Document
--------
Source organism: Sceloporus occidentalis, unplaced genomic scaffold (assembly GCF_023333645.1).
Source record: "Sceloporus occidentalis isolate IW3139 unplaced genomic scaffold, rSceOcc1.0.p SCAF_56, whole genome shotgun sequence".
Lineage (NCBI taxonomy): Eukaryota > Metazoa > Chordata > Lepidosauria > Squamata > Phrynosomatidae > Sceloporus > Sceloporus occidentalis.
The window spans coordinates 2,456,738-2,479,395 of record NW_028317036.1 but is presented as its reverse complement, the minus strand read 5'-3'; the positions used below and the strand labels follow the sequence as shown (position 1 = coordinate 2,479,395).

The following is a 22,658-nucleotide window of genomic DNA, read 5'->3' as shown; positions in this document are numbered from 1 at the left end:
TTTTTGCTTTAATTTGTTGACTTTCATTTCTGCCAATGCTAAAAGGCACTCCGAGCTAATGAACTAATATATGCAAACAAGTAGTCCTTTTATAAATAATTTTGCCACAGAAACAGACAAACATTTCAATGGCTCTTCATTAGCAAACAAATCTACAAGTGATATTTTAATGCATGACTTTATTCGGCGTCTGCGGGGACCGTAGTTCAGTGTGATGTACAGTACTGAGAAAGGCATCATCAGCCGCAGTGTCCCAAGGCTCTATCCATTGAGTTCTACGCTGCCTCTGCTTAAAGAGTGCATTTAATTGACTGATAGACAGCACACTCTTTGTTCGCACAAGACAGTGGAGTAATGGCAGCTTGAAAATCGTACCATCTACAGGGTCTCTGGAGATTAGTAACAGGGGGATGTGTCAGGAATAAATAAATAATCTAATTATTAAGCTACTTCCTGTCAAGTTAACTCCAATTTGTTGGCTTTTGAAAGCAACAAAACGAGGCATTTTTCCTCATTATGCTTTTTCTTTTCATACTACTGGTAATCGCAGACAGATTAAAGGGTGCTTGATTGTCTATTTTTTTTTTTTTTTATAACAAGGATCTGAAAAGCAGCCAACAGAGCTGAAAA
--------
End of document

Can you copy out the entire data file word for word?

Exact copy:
Source organism: Sceloporus occidentalis, unplaced genomic scaffold (assembly GCF_023333645.1).
Source record: "Sceloporus occidentalis isolate IW3139 unplaced genomic scaffold, rSceOcc1.0.p SCAF_56, whole genome shotgun sequence".
Lineage (NCBI taxonomy): Eukaryota > Metazoa > Chordata > Lepidosauria > Squamata > Phrynosomatidae > Sceloporus > Sceloporus occidentalis.
The window spans coordinates 2,456,738-2,479,395 of record NW_028317036.1 but is presented as its reverse complement, the minus strand read 5'-3'; the positions used below and the strand labels follow the sequence as shown (position 1 = coordinate 2,479,395).

The following is a 22,658-nucleotide window of genomic DNA, read 5'->3' as shown; positions in this document are numbered from 1 at the left end:
TTTTTGCTTTAATTTGTTGACTTTCATTTCTGCCAATGCTAAAAGGCACTCCGAGCTAATGAACTAATATATGCAAACAAGTAGTCCTTTTATAAATAATTTTGCCACAGAAACAGACAAACATTTCAATGGCTCTTCATTAGCAAACAAATCTACAAGTGATATTTTAATGCATGACTTTATTCGGCGTCTGCGGGGACCGTAGTTCAGTGTGATGTACAGTACTGAGAAAGGCATCATCAGCCGCAGTGTCCCAAGGCTCTATCCATTGAGTTCTACGCTGCCTCTGCTTAAAGAGTGCATTTAATTGACTGATAGACAGCACACTCTTTGTTCGCACAAGACAGTGGAGTAATGGCAGCTTGAAAATCGTACCATCTACAGGGTCTCTGGAGATTAGTAACAGGGGGATGTGTCAGGAATAAATAAATAATCTAATTATTAAGCTACTTCCTGTCAAGTTAACTCCAATTTGTTGGCTTTTGAAAGCAACAAAACGAGGCATTTTTCCTCATTATGCTTTTTCTTTTCATACTACTGGTAATCGCAGACAGATTAAAGGGTGCTTGATTGTCTATTTTTTTTTTTTTTTATAACAAGGATCTGAAAAGCAGCCAACAGAGCTGAAAA